With regard to a global oil price cap, according to Ursula von der Leyen, in the time since the Elmau meeting, the G7 have convinced other countries to say: “We will not pay more than this specific amount for Russian oil. And thus also to put pressure on Putin and to ensure that he can no longer fill his war chest.” When asked, however, von der Leyen admitted that countries like China will probably not participate: “Not everyone is on board. But those who try to undermine this price will need ships and insurance.” Both items are largely in the hands of the countries involved in the project, von der Leyen continued.
The EU and the USA want to use the power of the strongest to impose a maximum price for Russian oil on the world through the G7. The goal is not only morally right from the Ukrainian point of view: it harms the aggressor and reduces his income. But the price is high and the doubts as to whether this project will ultimately do more harm than good are even greater.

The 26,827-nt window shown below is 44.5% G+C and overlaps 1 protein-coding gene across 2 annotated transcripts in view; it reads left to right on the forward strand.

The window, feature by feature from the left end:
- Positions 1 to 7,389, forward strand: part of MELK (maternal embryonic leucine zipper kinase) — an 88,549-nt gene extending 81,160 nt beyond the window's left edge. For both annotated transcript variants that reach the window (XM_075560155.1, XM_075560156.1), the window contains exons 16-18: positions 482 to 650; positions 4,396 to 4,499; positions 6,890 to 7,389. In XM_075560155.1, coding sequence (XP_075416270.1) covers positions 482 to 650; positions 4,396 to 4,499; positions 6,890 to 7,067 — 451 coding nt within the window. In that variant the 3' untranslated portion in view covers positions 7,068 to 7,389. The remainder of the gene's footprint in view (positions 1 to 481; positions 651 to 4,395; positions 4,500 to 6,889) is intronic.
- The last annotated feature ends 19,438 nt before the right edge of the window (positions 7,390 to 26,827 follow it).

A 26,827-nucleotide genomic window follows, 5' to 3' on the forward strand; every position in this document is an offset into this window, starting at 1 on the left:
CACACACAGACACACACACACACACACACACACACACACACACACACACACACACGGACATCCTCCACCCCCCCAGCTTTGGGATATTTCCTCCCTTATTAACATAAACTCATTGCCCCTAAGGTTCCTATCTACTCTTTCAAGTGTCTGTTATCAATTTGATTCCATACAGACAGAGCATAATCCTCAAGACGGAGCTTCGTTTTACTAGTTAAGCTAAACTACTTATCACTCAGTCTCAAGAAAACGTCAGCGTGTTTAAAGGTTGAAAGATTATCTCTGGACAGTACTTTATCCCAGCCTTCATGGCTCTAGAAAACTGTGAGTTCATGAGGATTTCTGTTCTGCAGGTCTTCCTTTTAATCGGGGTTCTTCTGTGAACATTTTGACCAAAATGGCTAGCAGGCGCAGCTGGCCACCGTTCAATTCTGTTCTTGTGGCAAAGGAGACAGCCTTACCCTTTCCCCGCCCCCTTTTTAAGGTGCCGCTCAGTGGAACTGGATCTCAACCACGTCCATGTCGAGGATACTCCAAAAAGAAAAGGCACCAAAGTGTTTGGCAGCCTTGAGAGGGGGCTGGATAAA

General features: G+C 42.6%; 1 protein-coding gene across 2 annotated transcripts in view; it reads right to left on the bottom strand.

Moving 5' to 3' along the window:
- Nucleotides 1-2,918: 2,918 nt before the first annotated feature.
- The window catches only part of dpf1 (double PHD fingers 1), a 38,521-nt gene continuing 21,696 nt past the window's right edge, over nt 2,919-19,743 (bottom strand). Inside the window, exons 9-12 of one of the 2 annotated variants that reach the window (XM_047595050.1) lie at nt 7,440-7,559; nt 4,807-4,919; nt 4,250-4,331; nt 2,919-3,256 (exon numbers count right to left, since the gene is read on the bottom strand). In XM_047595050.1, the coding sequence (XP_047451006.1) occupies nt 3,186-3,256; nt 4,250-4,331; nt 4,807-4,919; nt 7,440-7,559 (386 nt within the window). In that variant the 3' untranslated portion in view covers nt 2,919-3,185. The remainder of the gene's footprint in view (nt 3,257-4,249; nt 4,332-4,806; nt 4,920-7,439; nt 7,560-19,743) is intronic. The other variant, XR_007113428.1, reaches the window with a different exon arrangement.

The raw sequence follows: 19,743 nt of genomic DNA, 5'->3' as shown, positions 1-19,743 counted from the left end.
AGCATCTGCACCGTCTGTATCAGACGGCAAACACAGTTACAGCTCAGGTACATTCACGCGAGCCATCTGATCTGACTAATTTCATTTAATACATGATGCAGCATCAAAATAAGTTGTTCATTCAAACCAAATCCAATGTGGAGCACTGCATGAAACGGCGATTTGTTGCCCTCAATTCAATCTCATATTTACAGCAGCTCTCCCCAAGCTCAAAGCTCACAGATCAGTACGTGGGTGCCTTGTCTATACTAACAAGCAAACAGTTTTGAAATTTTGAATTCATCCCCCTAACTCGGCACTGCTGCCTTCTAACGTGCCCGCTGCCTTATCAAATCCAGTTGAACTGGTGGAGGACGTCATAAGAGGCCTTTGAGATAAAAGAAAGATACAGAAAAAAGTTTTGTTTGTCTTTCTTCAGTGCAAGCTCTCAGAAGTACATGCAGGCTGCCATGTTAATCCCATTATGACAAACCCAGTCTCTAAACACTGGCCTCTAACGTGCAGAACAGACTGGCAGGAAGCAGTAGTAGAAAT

Firstly, it is questionable whether this oil embargo can be enforced at all: Russia has had problems finding buyers for its oil since the beginning of the war in Ukraine. But the tankers seem to keep finding buyers despite the high political pressure. However, they have to sail “black” across the world’s oceans, more and more often without knowing their destination port.
The non-governmental organization Crea has proven this through the complex routes of the tankers. This makes the journeys more expensive. In addition, the Russians find it difficult to even find shipowners who transport their oil. The ship insurers, mostly based in Europe, will also carefully consider whether they want to break the G7 sanctions. But there will always be gaps where embargoes and upper limits of the EU and G7 are broken – and the world will know about it. That is why the goal of Russia earning significantly less from oil and gas is still being met. But political damage to institutions could remain.
This is also reflected in other sanctions such as the exclusion of Russian banks from the Swift payment system. The West wanted to severely weaken Putin’s regime. However, the system is full of holes like Swiss cheese: Gazprombank was spared, so that energy suppliers from Russia can be paid for by Western countries.